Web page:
Picture a small Bavarian town. Colorful, historic buildings line cobblestone streets, vines crawl up the sides of medieval buildings, and street vendors call out to you as you make your way toward the bustling city square. It’s a quaint, idyllic community that can’t possibly exist in modern times — and that’s Rothenburg ob der Tauber in a nutshell.
Set in Germany’s Franconia region, Rothenburg ob der Tauber (literally, “Red Fortress above the Tauber”) is a fascinating destination full of historically significant landmarks and enchanting architecture. Here are a few quick facts to keep in mind while planning your visit.
1. According To Legend, It Was Saved In A Drinking Contest
This is the type of legend that you’ll only hear in Germany: During the 30 Years’ War, the Count of Tilly successfully besieged Rothenburg. He declared that the town’s councilmen would be executed — and the councilmen responded by presenting their conqueror with an enormous 3.25-liter cup of wine.
The count said that he would spare the councilmen if someone could drink the wine in one attempt. Rothenburg’s mayor, Georg Nusch, stepped up — and saved the town with a single magnificent gulp. Granted, the legend probably isn’t true, but it’s still an important part of the city’s lore.
2. It Has Its Own Pastry
The Schneeball is unquestionably Rothenburg’s greatest culinary contribution. Created more than 300 years ago, it’s a ball of fried dough covered in confectioners’ sugar and sometimes augmented with caramel, chocolate, or other flavorings.
Think of the Schneeball as the snowball version of a cookie. You can find them throughout Rothenburg in coffeehouses and bakeries, and they’re essential fare for sweet-toothed travelers.
3. It’s One Of The Best-Preserved Medieval Cities In Germany
Many of Rothenburg’s buildings were constructed between the 12th and 14th centuries (though many are rebuilt, as we’ll discuss in a moment). One of the town’s historically significant structures is the Staudt House, which was built in the 12th century and has been owned by the Staudt family since 1644.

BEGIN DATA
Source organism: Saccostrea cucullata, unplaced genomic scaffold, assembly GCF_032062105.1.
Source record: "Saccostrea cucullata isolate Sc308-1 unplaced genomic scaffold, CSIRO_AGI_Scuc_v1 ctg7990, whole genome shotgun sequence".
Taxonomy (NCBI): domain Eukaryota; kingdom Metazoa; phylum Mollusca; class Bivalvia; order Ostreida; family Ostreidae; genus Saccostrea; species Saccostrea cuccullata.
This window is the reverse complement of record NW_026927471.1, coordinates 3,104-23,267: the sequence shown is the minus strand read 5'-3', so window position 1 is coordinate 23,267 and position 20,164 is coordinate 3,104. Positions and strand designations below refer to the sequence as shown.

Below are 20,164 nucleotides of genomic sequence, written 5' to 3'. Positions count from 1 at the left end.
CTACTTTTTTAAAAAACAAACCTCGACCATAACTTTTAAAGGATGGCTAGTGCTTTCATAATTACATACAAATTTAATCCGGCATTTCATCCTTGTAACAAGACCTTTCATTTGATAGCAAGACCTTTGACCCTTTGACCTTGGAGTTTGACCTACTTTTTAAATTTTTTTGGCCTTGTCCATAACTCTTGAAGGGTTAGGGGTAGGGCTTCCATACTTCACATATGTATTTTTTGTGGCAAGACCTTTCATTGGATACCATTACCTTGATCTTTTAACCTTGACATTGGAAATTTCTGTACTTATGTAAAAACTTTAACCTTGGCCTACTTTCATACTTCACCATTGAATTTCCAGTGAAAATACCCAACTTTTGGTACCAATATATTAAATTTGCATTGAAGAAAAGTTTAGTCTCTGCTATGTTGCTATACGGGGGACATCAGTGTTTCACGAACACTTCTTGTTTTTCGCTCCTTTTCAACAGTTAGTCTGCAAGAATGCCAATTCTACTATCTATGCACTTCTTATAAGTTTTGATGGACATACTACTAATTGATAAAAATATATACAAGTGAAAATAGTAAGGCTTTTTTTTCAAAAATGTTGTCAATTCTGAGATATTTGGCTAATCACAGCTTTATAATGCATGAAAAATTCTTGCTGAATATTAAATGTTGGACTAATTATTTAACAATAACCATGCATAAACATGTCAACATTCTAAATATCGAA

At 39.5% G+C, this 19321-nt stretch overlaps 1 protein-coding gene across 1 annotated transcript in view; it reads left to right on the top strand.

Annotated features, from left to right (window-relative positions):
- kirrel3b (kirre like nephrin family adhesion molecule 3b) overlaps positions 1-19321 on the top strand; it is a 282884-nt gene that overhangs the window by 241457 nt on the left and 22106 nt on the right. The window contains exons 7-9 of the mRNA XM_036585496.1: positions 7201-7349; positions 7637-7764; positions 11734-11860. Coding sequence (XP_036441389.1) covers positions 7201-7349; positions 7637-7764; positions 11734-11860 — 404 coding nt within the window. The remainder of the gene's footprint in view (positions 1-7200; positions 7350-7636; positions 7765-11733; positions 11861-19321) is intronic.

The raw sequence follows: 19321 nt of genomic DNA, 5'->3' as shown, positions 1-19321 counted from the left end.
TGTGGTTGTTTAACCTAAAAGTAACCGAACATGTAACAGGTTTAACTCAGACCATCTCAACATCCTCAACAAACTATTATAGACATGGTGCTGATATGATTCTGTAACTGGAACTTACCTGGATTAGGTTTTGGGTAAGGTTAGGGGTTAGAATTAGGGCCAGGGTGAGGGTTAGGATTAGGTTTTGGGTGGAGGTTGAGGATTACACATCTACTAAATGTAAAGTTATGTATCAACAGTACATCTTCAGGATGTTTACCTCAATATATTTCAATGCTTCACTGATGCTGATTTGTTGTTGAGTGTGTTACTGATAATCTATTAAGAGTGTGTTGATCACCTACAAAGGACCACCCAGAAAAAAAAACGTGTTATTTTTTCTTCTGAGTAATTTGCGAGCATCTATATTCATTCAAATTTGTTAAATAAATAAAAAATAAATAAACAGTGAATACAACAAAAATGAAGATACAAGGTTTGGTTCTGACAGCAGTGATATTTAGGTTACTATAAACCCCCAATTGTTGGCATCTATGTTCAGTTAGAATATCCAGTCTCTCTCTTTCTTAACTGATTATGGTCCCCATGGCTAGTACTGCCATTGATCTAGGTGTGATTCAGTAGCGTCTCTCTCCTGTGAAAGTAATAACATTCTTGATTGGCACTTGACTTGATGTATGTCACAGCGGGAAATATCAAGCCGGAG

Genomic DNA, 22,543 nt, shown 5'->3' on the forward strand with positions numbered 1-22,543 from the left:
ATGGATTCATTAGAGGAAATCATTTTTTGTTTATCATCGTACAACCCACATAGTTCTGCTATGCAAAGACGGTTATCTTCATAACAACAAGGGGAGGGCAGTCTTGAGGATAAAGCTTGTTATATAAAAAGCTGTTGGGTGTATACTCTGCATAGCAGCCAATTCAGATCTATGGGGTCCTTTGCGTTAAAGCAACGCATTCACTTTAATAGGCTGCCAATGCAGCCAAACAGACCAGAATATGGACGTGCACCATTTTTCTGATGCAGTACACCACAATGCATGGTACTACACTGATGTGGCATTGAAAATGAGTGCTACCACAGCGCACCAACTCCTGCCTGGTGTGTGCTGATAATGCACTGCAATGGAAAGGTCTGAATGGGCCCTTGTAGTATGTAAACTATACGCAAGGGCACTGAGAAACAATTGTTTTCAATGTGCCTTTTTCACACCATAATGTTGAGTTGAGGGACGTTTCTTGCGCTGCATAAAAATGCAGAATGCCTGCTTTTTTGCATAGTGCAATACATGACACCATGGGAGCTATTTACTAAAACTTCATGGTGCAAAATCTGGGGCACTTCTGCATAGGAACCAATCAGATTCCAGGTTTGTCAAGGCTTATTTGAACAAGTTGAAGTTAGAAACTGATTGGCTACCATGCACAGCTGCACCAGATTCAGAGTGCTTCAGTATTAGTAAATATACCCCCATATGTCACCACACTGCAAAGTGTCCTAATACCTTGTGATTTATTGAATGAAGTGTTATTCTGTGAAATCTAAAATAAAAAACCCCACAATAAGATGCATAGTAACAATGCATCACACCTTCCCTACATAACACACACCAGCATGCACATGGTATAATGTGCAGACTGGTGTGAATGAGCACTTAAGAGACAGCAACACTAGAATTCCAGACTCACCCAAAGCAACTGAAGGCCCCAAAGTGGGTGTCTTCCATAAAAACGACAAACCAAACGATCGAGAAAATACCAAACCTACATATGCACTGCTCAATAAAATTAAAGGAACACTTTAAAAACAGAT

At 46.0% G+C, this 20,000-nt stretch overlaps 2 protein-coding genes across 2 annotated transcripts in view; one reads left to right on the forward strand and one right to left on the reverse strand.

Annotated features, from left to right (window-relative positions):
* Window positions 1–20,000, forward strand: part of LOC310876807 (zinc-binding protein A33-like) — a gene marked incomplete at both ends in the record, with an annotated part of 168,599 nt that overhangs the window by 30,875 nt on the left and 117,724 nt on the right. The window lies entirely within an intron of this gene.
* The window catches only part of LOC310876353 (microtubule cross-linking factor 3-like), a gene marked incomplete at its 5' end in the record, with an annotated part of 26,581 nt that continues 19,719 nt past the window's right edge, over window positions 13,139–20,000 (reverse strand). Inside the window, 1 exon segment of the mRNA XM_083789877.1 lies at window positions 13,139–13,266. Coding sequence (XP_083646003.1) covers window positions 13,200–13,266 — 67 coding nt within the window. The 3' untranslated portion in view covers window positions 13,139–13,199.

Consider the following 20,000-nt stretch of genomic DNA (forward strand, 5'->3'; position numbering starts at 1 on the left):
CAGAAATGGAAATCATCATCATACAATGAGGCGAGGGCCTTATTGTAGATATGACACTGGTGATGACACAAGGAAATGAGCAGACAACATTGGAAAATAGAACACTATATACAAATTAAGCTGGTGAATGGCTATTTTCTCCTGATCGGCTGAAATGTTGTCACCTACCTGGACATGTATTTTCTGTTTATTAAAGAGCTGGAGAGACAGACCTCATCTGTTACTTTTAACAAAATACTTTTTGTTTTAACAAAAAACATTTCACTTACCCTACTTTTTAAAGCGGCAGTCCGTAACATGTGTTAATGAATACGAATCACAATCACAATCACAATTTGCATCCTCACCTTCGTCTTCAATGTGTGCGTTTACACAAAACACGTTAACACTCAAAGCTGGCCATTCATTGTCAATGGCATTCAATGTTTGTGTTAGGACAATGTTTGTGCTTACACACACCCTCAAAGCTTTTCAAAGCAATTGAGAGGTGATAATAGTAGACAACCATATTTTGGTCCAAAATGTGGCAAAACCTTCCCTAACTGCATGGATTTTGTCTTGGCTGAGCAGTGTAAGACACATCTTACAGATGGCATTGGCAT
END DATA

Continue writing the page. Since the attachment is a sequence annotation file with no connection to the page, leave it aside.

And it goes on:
The Staudts became nobility under Hapsburg rule, and the black-and-yellow colors of the Hapsburgs make frequent appearances on the house’s dressings. In recent years, the city has leaned into its legacy, and even the newer buildings feature medieval styling and architecture.
4. It Was Rebuilt After World War II
During World War II, Rothenburg ob der Tauber was a German stronghold, and many of its architectural landmarks were destroyed by the Allied Forces in 1945. By that point, the town was already a symbol of Bavarian tradition, and it was carefully recreated to pay tribute to that history. That meant restoring the centuries-old buildings to their original specifications.
Today, many tourists are unaware of that history. While Rothenburg appears perfectly preserved, it only maintained its cultural status through a painstaking (and expensive) reconstruction process.
5. For Centuries, It Was A Free Imperial City
From 1274 to 1803, Rothenburg was mostly independent, since its ruler answered only to the emperor of the Holy Roman Empire. That independence is an important part of Rothenburg’s cultural heritage.
The city celebrates its history on the first weekend of each September, when historical groups gather in Rothenburg to celebrate the eras of its past. Essentially, the town enjoys a giant Renaissance festival, which is just as charming as it sounds.
6. It Has An Incredible Wall
How do you maintain your status as a free imperial city? Well, for starters, you’ll need some high-quality walls. Rothenburg certainly has that covered — the town still has its fortifications!
Travelers can visit each gate and tower by taking walking tours. Many of these structures were originally built in the 13th century, and the famous Markus Tower and Roder Arch date back to the 12th century.
7. It’s Home To A Beautiful Gothic Church
Since 1485, Saint James’s Church has been a prominent part of the Rothenburg skyline. It houses the Altar of the Holy Blood, a priceless work of art created sometime between 1499 and 1505. The altar is one of woodcarver Tilman Riemenschneider’s masterpieces.
Inside the church, stained glass windows tell the story of Rothenburg. With its gorgeous Gothic arches, towering spires, and imposing lancet windows, the church is truly an essential stop.
Rothenburg ob der Tauber makes a great destination for a day trip, but given the town’s incredible history, it’s also a wonderful place to spend a few days. You’ll feel like you’ve stepped back in time — no other city showcases medieval Bavarian culture in quite the same way, and if you’re interested in German history, Rothenburg certainly deserves a place on your bucket list.